In 2002, the Turkish occupation regime allowed the current possessors of occupied properties to “transfer” such properties to third parties at large, hence facilitating the rise of an unprecedented “property market”.

The construction and “sales” boom exploded after the submission, in 2002, of a controversial United Nations plan to solve the Cyprus Problem. The proposed plan only minimally facilitated the legal right of displaced persons to get property restitution. The plan’s provisions favoured the transfer of property titles to the current occupiers of these properties. A large proportion of the properties from which Greek Cypriot owners were expelled, were unlawfully distributed to and are currently being used by the approximately 160,000 Turkish settlers illegally brought into the occupied area by Turkey, in order to change the demographic structure of Cyprus. Had the plan been implemented, it would have allowed for the settlers to retain possession of such properties, thus legitimising Turkey’s policy of ethnic cleansing in Cyprus. 

In August 2004 Ahmet Uzun, the so-called “Finance Minister” of Turkey’s puppet regime in the occupied area, stated that the UN Plan provided an incentive to build on Greek Cypriot property located there, because persons investing in such property could have priority over the legitimate Greek Cypriot refugee title-holder in its ownership. Such provisions were indeed an incentive and facilitated the haste to build on usurped properties and to “sell” them mainly to British and other European citizens seeking a home in the sunny Mediterranean.

Despite the policies of the Turkish occupation forces to alienate the properties of the displaced Greek Cypriots, who are to this day prevented from returning to their ancestral homes and peacefully enjoy their properties, the original owners have not lost title to their properties.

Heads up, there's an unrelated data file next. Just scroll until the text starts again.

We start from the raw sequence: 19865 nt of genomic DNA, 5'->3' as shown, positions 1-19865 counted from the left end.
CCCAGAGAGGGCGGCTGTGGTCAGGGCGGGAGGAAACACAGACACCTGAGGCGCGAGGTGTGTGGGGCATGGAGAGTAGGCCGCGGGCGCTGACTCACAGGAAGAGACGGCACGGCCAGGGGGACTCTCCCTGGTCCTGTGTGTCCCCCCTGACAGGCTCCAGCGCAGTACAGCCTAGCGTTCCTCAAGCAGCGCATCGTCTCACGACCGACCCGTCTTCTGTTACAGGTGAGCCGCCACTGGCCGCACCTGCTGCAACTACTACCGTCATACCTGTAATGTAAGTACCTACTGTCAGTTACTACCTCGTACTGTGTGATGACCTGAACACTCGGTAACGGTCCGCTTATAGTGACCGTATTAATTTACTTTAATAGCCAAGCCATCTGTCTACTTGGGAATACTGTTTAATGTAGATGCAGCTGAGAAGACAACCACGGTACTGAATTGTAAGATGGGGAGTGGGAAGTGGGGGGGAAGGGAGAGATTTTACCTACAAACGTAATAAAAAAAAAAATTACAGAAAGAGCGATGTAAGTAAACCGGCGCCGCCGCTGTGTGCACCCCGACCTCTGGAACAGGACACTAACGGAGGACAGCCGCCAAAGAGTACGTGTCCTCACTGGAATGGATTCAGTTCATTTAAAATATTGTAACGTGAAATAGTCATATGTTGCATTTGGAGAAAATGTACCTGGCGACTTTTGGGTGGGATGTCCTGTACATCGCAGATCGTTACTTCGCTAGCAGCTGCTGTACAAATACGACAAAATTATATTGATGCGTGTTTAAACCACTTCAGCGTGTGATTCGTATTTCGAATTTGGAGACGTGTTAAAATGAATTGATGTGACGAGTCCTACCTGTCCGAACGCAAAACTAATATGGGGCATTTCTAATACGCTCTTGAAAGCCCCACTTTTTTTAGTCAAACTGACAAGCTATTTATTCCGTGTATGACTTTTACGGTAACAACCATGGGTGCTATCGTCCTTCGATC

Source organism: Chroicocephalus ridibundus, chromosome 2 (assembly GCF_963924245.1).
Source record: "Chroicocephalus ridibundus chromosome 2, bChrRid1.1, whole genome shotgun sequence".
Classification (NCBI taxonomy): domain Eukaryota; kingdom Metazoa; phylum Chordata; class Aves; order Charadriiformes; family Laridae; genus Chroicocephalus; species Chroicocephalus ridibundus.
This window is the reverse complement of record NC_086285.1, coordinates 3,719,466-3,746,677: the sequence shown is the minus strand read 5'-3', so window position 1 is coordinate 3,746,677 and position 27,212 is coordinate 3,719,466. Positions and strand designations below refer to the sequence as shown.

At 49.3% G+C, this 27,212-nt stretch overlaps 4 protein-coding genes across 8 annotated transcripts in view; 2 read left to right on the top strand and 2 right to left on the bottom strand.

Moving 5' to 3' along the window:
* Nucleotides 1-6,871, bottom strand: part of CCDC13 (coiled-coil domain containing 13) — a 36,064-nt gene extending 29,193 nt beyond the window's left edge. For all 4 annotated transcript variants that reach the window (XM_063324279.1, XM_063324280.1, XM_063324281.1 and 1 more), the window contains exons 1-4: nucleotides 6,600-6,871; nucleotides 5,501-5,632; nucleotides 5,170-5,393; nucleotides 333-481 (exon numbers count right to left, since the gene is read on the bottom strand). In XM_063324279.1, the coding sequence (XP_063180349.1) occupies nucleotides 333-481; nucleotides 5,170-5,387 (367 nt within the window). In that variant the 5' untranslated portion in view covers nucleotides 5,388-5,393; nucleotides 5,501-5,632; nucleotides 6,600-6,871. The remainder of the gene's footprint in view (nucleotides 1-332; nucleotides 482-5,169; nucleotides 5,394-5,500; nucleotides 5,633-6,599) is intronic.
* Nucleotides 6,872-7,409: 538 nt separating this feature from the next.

According to the 1964 Land and Registry record, approximately 78,37% of the privately owned land in the territory now under Turkish occupation, was owned by persons belonging to the Greek Cypriot community, while persons belonging to the Turkish Cypriot community owned approximately 21,37%. That position still obtained in 1974. Of the 3.241.930.428 square meters of the occupies area, 60,27% is owned by Greek Cypriots, 16,39% is owned by Turkish Cypriots and 23,09% is owned by the Republic of Cyprus.

Anyone who has “bought” or is seeking to “buy” Greek Cypriot owned property in the occupied part of the Republic does so illegally. As first discovered by a British couple in October 2004, anyone contributing to the ongoing plunder of such properties becomes a potential target for criminal and civil law suits in the courts of the Republic of Cyprus. The resulting arrest warrants and decisions could then be judicially enforced abroad.

The extent of exploitation

On 23 August 2004, Turkey’s Deputy Prime Minister and Minister responsible for Cypriot affairs, Abdullatif Sener, was reported by Milliyet as having stated that the number of properties that foreigners had “bought” in the occupied areas of Cyprus had increased tenfold over the last two years!

Referring to the intense land development observed in the occupied territories since 2002, the Republic of Turkey’s Deputy Prime Minister and State Minister, Mr. Abdullatif Sener, stated, inter alia, that:

  • in 2001 foreigners “purchased” 63,000 square meters (“s.m.”) of land,
  • in 2002290,000 s.m.,
  • in 2003613,000 s.m.,

Mr. Sener noted that 1.000.000 m2 of land were sold during the last 3 ½ years alone in occupied Kyrenia. Mr. Sener admitted that Greek Cypriot properties are involved in the abovementioned transactions, noting that “the fact that in the past few years foreigners are buying also properties the title deeds of which belongs to Greek Cypriots is noteworthy.” (Turkish newspaper Milliyet, 23 August 2004).

The so-called “Minister of Interior of the TRNC” Mr Ozgan Murat has been recorded in Turkish Cypriot daily KIBRIS(27.11.05) as saying that, in the last 30 years (1973-2003) foreigners had bought a total of 2,600 donums of land. In 2004 alone, 2,827 donums of land had been sold – a number greater than in the previous 30 years!

This is primarily reflected in the increase of imports of construction material. The imports of building bricks, for example, increased by 3, 114 %, the imports of cement by 262 %, the imports of iron by 219 % and the imports of stones by 585%. At the same time, while the average daily production at the stone quarries was five thous and tonnes, in 2004 this production increased to twelve tonnes daily.